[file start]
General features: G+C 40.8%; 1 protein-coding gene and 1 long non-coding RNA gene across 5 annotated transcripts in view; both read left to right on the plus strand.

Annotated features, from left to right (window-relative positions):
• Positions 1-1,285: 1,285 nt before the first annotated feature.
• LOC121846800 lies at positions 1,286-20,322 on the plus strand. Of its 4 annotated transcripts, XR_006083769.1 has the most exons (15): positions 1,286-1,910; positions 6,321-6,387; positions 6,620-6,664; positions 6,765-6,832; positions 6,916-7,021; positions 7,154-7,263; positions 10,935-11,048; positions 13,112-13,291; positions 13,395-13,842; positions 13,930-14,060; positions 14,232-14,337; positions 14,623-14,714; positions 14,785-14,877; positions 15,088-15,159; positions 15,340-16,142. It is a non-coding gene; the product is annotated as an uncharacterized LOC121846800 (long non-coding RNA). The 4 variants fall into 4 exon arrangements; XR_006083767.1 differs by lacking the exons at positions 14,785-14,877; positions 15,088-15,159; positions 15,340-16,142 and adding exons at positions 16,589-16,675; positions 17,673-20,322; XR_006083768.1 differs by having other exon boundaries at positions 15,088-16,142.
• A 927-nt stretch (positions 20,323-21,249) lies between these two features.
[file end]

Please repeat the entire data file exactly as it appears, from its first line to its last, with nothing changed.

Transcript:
General features: G+C 40.8%; 1 protein-coding gene and 1 long non-coding RNA gene across 5 annotated transcripts in view; both read left to right on the plus strand.

Annotated features, from left to right (window-relative positions):
• Positions 1-1,285: 1,285 nt before the first annotated feature.
• LOC121846800 lies at positions 1,286-20,322 on the plus strand. Of its 4 annotated transcripts, XR_006083769.1 has the most exons (15): positions 1,286-1,910; positions 6,321-6,387; positions 6,620-6,664; positions 6,765-6,832; positions 6,916-7,021; positions 7,154-7,263; positions 10,935-11,048; positions 13,112-13,291; positions 13,395-13,842; positions 13,930-14,060; positions 14,232-14,337; positions 14,623-14,714; positions 14,785-14,877; positions 15,088-15,159; positions 15,340-16,142. It is a non-coding gene; the product is annotated as an uncharacterized LOC121846800 (long non-coding RNA). The 4 variants fall into 4 exon arrangements; XR_006083767.1 differs by lacking the exons at positions 14,785-14,877; positions 15,088-15,159; positions 15,340-16,142 and adding exons at positions 16,589-16,675; positions 17,673-20,322; XR_006083768.1 differs by having other exon boundaries at positions 15,088-16,142.
• A 927-nt stretch (positions 20,323-21,249) lies between these two features.